SIR: I was dazzled by Richard Rorty (LRB, 17 April) with his genial style and apparent profundity, but I realised soon enough that he’s retailing the fashionable arithmetic of despair. Does anybody else ‘out there’ hate this stuff about ‘languages’ and ‘vocabularies’, so heartless, so ignorant in its erudition? It may not be particularly meaningful to pursue objective truth, but why is it somehow more relevant to espouse sheer contingency? To treat everything as products of time and chance is fine if you’re made of wood or tin or some kind of vacuum-packed academic extrusion. If you’re flesh and blood with eyes that see and ears that hear, you just can’t bend your mind that way without an intensive seminar in de-sensitising in the manner of the Marquis de Sade. And you won’t elude worship either. The religion of chance – which is what Rorty and his busy warren of workers in the new dawn are all adding up to – worships living death. Personally, I’ll die screaming before I commit to that kind of survival. If this is what the future holds in store, God – any old god – help us all. I’m reassured, however, by the real contemporary culture going on all around me that Rorty doesn’t seem to be aware of in the least. I wonder if he’s ever even listened to the Beatles. Maybe he could try a bit of Fiona Pitt-Kethley or Wendy Cope, to be more au courant. But he probably has smart, genial things to say about these ‘phenomena’ too.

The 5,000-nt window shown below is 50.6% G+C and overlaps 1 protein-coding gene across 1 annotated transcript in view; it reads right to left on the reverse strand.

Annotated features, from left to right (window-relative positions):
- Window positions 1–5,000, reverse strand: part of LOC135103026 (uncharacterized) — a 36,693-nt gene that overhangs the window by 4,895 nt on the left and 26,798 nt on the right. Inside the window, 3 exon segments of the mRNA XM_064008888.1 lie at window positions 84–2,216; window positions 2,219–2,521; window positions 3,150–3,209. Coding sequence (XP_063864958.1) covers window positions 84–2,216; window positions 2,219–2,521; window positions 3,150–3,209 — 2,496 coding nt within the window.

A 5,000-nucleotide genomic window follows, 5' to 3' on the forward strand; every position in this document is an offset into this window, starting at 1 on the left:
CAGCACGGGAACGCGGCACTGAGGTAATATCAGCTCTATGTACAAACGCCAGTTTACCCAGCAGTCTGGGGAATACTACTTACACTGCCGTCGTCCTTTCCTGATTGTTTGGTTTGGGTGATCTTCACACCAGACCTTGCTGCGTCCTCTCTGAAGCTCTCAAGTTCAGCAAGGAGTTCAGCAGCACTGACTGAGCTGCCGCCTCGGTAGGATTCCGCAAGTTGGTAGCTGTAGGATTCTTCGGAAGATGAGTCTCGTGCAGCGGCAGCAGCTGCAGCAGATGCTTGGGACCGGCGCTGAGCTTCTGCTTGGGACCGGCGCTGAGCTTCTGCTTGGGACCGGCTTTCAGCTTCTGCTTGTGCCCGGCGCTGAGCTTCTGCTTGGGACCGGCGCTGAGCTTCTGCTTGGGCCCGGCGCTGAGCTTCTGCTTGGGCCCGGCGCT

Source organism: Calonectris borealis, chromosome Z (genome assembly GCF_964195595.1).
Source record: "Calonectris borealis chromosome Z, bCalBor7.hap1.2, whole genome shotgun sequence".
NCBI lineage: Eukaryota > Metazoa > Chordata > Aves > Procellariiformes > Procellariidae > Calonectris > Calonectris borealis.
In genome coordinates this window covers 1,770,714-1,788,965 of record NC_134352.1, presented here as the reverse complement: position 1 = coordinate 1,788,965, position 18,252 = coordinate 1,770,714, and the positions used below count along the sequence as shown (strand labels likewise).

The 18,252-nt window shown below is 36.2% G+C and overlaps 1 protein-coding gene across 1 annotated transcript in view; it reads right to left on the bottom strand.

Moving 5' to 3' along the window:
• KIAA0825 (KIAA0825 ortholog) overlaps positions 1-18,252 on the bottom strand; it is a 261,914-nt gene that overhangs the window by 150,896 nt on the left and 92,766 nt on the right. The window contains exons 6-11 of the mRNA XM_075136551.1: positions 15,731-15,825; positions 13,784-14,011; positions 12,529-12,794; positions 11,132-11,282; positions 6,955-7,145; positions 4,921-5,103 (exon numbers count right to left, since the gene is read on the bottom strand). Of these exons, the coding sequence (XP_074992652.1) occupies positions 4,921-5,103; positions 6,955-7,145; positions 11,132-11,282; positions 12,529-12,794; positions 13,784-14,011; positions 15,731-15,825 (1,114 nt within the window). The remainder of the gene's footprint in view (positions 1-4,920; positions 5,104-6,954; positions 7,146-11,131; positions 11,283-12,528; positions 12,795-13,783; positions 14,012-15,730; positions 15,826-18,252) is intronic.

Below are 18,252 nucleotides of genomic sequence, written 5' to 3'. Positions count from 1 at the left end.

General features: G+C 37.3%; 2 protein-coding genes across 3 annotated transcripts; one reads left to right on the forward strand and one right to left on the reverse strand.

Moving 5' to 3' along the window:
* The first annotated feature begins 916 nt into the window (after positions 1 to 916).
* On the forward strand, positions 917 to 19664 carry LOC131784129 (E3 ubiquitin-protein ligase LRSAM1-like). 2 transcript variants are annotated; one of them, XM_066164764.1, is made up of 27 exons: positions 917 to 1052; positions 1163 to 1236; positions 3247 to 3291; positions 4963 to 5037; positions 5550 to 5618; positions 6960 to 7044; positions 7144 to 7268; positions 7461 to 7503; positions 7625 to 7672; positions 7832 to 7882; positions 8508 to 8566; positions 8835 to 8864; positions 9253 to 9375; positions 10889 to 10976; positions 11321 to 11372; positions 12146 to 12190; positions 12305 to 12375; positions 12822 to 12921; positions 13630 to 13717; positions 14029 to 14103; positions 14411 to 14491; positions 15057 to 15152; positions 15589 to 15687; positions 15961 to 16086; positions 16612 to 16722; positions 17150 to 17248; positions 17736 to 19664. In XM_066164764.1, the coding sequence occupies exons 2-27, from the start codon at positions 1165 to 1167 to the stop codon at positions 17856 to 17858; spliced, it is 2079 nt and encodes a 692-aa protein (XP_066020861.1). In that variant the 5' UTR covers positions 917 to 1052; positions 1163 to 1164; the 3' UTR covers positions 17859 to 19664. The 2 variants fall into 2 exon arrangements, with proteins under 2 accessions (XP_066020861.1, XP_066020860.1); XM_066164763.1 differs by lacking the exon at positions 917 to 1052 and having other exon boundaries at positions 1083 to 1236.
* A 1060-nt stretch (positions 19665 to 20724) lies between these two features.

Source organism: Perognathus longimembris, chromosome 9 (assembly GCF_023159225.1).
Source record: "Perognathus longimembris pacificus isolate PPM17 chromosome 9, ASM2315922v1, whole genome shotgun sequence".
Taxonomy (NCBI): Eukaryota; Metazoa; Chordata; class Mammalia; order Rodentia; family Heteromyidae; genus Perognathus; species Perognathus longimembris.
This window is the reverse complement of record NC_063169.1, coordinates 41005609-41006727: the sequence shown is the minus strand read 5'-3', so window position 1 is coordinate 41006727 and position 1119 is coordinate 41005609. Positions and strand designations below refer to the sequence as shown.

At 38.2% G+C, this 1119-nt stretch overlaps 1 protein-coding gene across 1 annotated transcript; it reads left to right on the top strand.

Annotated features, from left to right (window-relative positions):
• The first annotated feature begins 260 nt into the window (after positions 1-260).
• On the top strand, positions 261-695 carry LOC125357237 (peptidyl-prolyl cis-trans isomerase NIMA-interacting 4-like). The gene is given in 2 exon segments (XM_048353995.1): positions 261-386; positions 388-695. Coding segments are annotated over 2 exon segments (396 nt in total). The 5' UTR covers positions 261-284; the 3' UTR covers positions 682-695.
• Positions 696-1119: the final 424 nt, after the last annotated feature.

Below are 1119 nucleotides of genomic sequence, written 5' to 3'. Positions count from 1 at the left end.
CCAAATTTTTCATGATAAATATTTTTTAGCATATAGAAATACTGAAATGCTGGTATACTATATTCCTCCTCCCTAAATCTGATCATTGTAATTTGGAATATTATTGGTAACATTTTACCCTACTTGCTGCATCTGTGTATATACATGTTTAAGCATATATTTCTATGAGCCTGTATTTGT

SIR: Rorty’s theories on contingency (LRB, 17 April) have spawned – if one may be allowed the metaphor – from Darwin’s private statement that all life may have originated in ‘some warm little pond’. Nietzsche, Freud, Wittgenstein and Davidson are like tadpoles – beyond good and evil. Fred Hoyle has given the lie to such theories of random processes: he lays the odds in The Intelligent Universe. The chance, for example, of finding, through random selection, the 2,000 enzymes upon which all life’s chemical reactions depend (life’s ‘mobile army of matchmakers’, if you like) is the digit 1 followed by 40,000 zeros to 1 against. If this indicates an ordering intelligence (as Hoyle believes, though balking at proper names), so, too, he argues, does Darwin’s theory – in spite of itself: ‘Talk of a primitive aggregate collecting up potential enzymes really implies the operation of an intelligence which by distinguishing potential enzymes possesses powers of judgment. Since this conclusion is exactly what those who put forward this argument are anxious to avoid, their position is absurd.’ With language as membrane (‘a tissue of contingencies’) we are back to Maxwell’s Demon; with ‘the contingency of conscience’, human beings as ‘simply networks of beliefs and desires’ (my italics), we are back to fascism. With ‘life-as-poem’ (God help us) we are back to the Poet as Legislator. Shelley said: ‘I don’t know why I bother, nobody reads me!’ But then he also said: ‘The great secret of morals is love.’ That truth, though his, can also be mine. Are there any other takers?